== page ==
Larger Caribbean companies were now global in outlook or were sometimes foreign owned and less likely to participate in regional initiatives.
Others, with strong consumer facing brands, were coming to accept the possibility of changing their regulatory and tax domicile in order to continue trading profitably from more business friendly locations, while continuing to leverage their Caribbean origins for growth.
Surprisingly at the meeting there was little if any reference to how other small nations like Mauritius have adapted and remained competitive, or to the lessons that might be learned.
There was no recognition about how oil, gas and minerals may change the economic map of the Caribbean making countries like the Guyana, Suriname, French Guiana and the Bahamas and possibly Belize, nations at its edge, with Trinidad, its centre.
And hardly anything was said about the difficult issue of how deepening trade and investment with larger neighbours such as the Dominican Republic or Central America might stimulate growth and new opportunity.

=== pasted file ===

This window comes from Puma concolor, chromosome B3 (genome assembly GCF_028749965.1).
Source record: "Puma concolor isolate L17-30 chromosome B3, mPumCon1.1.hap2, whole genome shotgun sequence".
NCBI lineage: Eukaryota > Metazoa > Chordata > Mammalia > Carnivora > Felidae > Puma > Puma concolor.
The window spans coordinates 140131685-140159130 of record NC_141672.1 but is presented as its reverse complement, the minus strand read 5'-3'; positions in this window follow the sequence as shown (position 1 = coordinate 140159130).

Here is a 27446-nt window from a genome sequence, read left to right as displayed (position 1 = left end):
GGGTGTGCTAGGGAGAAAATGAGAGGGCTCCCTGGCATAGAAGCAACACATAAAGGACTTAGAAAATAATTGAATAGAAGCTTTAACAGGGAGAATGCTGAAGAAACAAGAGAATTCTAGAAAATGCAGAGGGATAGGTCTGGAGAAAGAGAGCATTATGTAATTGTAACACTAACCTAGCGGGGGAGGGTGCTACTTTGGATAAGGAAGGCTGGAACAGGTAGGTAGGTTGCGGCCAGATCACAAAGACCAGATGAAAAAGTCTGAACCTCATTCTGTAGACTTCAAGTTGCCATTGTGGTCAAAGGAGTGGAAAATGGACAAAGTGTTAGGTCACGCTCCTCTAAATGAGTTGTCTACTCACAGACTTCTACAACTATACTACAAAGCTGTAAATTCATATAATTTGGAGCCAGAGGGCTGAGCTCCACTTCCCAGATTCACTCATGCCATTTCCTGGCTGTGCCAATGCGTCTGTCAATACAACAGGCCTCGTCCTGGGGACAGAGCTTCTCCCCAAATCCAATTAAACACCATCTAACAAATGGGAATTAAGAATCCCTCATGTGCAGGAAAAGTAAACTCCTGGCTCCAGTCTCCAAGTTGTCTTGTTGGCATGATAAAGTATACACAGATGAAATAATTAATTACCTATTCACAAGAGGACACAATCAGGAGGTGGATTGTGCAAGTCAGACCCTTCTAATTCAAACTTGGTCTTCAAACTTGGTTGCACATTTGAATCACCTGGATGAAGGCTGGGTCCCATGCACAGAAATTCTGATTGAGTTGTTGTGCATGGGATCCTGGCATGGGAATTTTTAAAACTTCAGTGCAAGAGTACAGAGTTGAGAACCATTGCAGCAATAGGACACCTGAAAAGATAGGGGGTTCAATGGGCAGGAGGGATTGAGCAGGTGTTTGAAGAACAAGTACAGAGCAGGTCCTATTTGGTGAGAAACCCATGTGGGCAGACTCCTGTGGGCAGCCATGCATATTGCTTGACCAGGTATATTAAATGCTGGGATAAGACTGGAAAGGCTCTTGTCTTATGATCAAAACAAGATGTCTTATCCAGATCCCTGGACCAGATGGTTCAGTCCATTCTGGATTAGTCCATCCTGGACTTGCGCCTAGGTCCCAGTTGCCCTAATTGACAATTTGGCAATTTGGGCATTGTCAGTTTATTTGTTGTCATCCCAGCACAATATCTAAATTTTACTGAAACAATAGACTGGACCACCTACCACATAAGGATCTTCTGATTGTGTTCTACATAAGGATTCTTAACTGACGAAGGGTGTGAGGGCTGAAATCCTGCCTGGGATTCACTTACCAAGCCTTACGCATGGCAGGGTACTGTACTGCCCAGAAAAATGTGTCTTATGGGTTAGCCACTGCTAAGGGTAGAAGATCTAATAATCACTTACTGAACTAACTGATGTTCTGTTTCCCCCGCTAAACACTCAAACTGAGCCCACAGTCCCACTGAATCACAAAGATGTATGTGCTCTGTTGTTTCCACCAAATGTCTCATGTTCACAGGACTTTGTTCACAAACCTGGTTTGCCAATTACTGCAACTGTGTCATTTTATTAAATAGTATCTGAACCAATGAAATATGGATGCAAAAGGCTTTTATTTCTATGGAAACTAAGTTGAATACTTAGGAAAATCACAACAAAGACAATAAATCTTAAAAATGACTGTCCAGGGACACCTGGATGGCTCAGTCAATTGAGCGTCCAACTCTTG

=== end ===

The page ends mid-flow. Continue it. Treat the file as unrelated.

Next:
Above all, what the event made clear is that without a self-propelling body of like minded private sector individuals from the big Caribbean companies, able to resource advocacy for change and put pressure on governments and external partners, there will be no systemic regional approach to export-led growth.
Exploring this and related ideas further is an important task that Caribbean Export might now usefully pursue.
David Jessop is the Director of the Caribbean Council and can be contacted at firstname.lastname@example.org
Previous columns can be found at www.caribbean-council.org
March 22nd, 2013